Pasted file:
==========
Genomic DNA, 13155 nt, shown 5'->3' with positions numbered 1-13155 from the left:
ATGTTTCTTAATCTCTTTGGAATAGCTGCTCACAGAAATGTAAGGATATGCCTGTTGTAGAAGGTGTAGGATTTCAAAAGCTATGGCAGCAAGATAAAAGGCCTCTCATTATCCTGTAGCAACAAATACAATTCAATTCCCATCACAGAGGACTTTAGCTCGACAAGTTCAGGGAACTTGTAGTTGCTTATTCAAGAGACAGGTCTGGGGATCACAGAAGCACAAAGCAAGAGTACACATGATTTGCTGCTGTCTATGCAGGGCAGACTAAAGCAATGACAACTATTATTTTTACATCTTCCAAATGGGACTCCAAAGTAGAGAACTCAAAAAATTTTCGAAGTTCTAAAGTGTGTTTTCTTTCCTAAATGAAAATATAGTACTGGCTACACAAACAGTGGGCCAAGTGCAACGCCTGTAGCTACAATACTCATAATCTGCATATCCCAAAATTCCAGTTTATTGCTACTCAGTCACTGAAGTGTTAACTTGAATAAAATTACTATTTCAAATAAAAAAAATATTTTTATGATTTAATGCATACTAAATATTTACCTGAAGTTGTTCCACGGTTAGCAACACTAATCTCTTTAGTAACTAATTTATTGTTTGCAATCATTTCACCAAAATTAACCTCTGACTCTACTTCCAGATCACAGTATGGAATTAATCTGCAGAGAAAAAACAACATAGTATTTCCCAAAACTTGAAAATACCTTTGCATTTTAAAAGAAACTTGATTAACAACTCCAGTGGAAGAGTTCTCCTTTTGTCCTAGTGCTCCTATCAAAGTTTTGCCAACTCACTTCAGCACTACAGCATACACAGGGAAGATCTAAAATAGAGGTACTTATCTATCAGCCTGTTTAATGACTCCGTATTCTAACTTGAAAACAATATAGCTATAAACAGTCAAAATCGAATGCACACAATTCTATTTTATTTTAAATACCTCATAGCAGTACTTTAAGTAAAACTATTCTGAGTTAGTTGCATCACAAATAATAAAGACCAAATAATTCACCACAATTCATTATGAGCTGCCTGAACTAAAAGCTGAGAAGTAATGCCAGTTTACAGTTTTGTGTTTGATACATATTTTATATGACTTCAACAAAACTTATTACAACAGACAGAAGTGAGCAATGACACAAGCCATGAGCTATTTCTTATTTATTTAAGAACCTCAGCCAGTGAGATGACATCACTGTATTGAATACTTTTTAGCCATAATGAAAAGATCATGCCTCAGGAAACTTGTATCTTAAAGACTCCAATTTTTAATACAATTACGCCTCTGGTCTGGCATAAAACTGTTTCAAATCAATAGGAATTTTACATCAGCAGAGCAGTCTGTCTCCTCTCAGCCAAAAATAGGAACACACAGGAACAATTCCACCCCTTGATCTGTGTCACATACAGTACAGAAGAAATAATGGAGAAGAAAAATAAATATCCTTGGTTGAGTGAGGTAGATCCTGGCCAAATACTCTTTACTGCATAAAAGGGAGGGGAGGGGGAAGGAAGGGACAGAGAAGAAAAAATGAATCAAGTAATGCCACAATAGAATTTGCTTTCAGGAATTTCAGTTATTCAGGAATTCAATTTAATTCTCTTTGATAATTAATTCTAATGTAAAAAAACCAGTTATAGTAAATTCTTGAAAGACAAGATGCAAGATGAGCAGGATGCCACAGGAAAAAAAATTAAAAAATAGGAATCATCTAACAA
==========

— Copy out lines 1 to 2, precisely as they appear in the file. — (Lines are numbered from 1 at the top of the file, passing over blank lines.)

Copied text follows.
Genomic DNA, 13155 nt, shown 5'->3' with positions numbered 1-13155 from the left:
ATGTTTCTTAATCTCTTTGGAATAGCTGCTCACAGAAATGTAAGGATATGCCTGTTGTAGAAGGTGTAGGATTTCAAAAGCTATGGCAGCAAGATAAAAGGCCTCTCATTATCCTGTAGCAACAAATACAATTCAATTCCCATCACAGAGGACTTTAGCTCGACAAGTTCAGGGAACTTGTAGTTGCTTATTCAAGAGACAGGTCTGGGGATCACAGAAGCACAAAGCAAGAGTACACATGATTTGCTGCTGTCTATGCAGGGCAGACTAAAGCAATGACAACTATTATTTTTACATCTTCCAAATGGGACTCCAAAGTAGAGAACTCAAAAAATTTTCGAAGTTCTAAAGTGTGTTTTCTTTCCTAAATGAAAATATAGTACTGGCTACACAAACAGTGGGCCAAGTGCAACGCCTGTAGCTACAATACTCATAATCTGCATATCCCAAAATTCCAGTTTATTGCTACTCAGTCACTGAAGTGTTAACTTGAATAAAATTACTATTTCAAATAAAAAAAATATTTTTATGATTTAATGCATACTAAATATTTACCTGAAGTTGTTCCACGGTTAGCAACACTAATCTCTTTAGTAACTAATTTATTGTTTGCAATCATTTCACCAAAATTAACCTCTGACTCTACTTCCAGATCACAGTATGGAATTAATCTGCAGAGAAAAAACAACATAGTATTTCCCAAAACTTGAAAATACCTTTGCATTTTAAAAGAAACTTGATTAACAACTCCAGTGGAAGAGTTCTCCTTTTGTCCTAGTGCTCCTATCAAAGTTTTGCCAACTCACTTCAGCACTACAGCATACACAGGGAAGATCTAAAATAGAGGTACTTATCTATCAGCCTGTTTAATGACTCCGTATTCTAACTTGAAAACAATATAGCTATAAACAGTCAAAATCGAATGCACACAATTCTATTTTATTTTAAATACCTCATAGCAGTACTTTAAGTAAAACTATTCTGAGTTAGTTGCATCACAAATAATAAAGACCAAATAATTCACCACAATTCATTATGAGCTGCCTGAACTAAAAGCTGAGAAGTAATGCCAGTTTACAGTTTTGTGTTTGATACATATTTTATATGACTTCAACAAAACTTATTACAACAGACAGAAGTGAGCAATGACACAAGCCATGAGCTATTTCTTATTTATTTAAGAACCTCAGCCAGTGAGATGACATCACTGTATTGAATACTTTTTAGCCATAATGAAAAGATCATGCCTCAGGAAACTTGTATCTTAAAGACTCCAATTTTTAATACAATTACGCCTCTGGTCTGGCATAAAACTGTTTCAAATCAATAGGAATTTTACATCAGCAGAGCAGTCTGTCTCCTCTCAGCCAAAAATAGGAACACACAGGAACAATTCCACCCCTTGATCTGTGTCACATACAGTACAGAAGAAATAATGGAGAAGAAAAATAAATATCCTTGGTTGAGTGAGGTAGATCCTGGCCAAATACTCTTTACTGCATAAAAGGGAGGGGAGGGGGAAGGAAGGGACAGAGAAGAAAAAATGAATCAAGTAATGCCACAATAGAATTTGCTTTCAGGAATTTCAGTTATTCAGGAATTCAATTTAATTCTCTTTGATAATTAATTCTAATGTAAAAAAACCAGTTATAGTAAATTCTTGAAAGACAAGATGCAAGATGAGCAGGATGCCACAGGAAAAAAAATTAAAAAATAGGAATCATCTAACAA